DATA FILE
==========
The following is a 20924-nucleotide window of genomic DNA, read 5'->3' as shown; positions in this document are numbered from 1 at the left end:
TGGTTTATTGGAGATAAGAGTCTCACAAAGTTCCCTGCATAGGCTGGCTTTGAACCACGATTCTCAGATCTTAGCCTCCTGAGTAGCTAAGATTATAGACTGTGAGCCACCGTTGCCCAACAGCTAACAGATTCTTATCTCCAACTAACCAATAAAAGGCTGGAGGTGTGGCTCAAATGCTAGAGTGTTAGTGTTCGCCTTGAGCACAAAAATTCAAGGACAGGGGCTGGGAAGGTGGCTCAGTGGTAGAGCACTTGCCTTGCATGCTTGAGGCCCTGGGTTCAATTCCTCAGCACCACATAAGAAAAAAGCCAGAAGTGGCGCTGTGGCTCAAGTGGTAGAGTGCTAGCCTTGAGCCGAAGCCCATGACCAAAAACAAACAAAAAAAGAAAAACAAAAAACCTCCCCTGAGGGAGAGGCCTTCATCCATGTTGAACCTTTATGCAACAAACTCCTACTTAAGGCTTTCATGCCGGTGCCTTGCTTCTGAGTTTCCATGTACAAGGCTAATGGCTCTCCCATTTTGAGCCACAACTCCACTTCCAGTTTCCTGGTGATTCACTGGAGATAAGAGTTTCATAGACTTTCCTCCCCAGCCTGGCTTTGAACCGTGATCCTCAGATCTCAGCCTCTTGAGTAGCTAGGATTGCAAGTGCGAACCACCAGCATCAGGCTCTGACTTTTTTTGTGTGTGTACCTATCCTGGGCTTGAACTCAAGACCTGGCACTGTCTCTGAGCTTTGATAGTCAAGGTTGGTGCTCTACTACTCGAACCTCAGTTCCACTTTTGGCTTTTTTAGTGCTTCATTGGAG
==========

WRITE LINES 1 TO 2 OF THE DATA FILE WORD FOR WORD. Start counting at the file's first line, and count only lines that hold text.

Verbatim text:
The following is a 20924-nucleotide window of genomic DNA, read 5'->3' as shown; positions in this document are numbered from 1 at the left end:
TGGTTTATTGGAGATAAGAGTCTCACAAAGTTCCCTGCATAGGCTGGCTTTGAACCACGATTCTCAGATCTTAGCCTCCTGAGTAGCTAAGATTATAGACTGTGAGCCACCGTTGCCCAACAGCTAACAGATTCTTATCTCCAACTAACCAATAAAAGGCTGGAGGTGTGGCTCAAATGCTAGAGTGTTAGTGTTCGCCTTGAGCACAAAAATTCAAGGACAGGGGCTGGGAAGGTGGCTCAGTGGTAGAGCACTTGCCTTGCATGCTTGAGGCCCTGGGTTCAATTCCTCAGCACCACATAAGAAAAAAGCCAGAAGTGGCGCTGTGGCTCAAGTGGTAGAGTGCTAGCCTTGAGCCGAAGCCCATGACCAAAAACAAACAAAAAAAGAAAAACAAAAAACCTCCCCTGAGGGAGAGGCCTTCATCCATGTTGAACCTTTATGCAACAAACTCCTACTTAAGGCTTTCATGCCGGTGCCTTGCTTCTGAGTTTCCATGTACAAGGCTAATGGCTCTCCCATTTTGAGCCACAACTCCACTTCCAGTTTCCTGGTGATTCACTGGAGATAAGAGTTTCATAGACTTTCCTCCCCAGCCTGGCTTTGAACCGTGATCCTCAGATCTCAGCCTCTTGAGTAGCTAGGATTGCAAGTGCGAACCACCAGCATCAGGCTCTGACTTTTTTTGTGTGTGTACCTATCCTGGGCTTGAACTCAAGACCTGGCACTGTCTCTGAGCTTTGATAGTCAAGGTTGGTGCTCTACTACTCGAACCTCAGTTCCACTTTTGGCTTTTTTAGTGCTTCATTGGAG